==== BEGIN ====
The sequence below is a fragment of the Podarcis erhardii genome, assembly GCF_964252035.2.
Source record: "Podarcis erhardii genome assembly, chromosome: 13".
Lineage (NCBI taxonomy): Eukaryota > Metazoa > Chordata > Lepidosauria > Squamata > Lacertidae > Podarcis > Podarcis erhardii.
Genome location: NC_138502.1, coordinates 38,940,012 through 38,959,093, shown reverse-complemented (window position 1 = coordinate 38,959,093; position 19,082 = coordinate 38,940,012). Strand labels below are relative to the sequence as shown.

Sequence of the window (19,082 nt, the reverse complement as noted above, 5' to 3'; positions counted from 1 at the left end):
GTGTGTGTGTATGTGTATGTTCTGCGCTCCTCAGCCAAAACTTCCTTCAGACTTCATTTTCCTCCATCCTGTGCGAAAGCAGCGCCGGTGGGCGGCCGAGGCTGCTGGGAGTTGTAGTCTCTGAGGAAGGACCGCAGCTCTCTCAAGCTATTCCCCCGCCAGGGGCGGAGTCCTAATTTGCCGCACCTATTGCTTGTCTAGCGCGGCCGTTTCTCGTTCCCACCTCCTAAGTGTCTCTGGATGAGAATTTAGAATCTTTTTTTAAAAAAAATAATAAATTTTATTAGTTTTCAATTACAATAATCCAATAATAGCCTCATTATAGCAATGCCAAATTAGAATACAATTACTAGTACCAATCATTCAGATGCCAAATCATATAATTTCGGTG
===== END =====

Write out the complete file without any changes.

The sequence below is a fragment of the Podarcis erhardii genome, assembly GCF_964252035.2.
Source record: "Podarcis erhardii genome assembly, chromosome: 13".
Lineage (NCBI taxonomy): Eukaryota > Metazoa > Chordata > Lepidosauria > Squamata > Lacertidae > Podarcis > Podarcis erhardii.
Genome location: NC_138502.1, coordinates 38,940,012 through 38,959,093, shown reverse-complemented (window position 1 = coordinate 38,959,093; position 19,082 = coordinate 38,940,012). Strand labels below are relative to the sequence as shown.

Sequence of the window (19,082 nt, the reverse complement as noted above, 5' to 3'; positions counted from 1 at the left end):
GTGTGTGTGTATGTGTATGTTCTGCGCTCCTCAGCCAAAACTTCCTTCAGACTTCATTTTCCTCCATCCTGTGCGAAAGCAGCGCCGGTGGGCGGCCGAGGCTGCTGGGAGTTGTAGTCTCTGAGGAAGGACCGCAGCTCTCTCAAGCTATTCCCCCGCCAGGGGCGGAGTCCTAATTTGCCGCACCTATTGCTTGTCTAGCGCGGCCGTTTCTCGTTCCCACCTCCTAAGTGTCTCTGGATGAGAATTTAGAATCTTTTTTTAAAAAAAATAATAAATTTTATTAGTTTTCAATTACAATAATCCAATAATAGCCTCATTATAGCAATGCCAAATTAGAATACAATTACTAGTACCAATCATTCAGATGCCAAATCATATAATTTCGGTG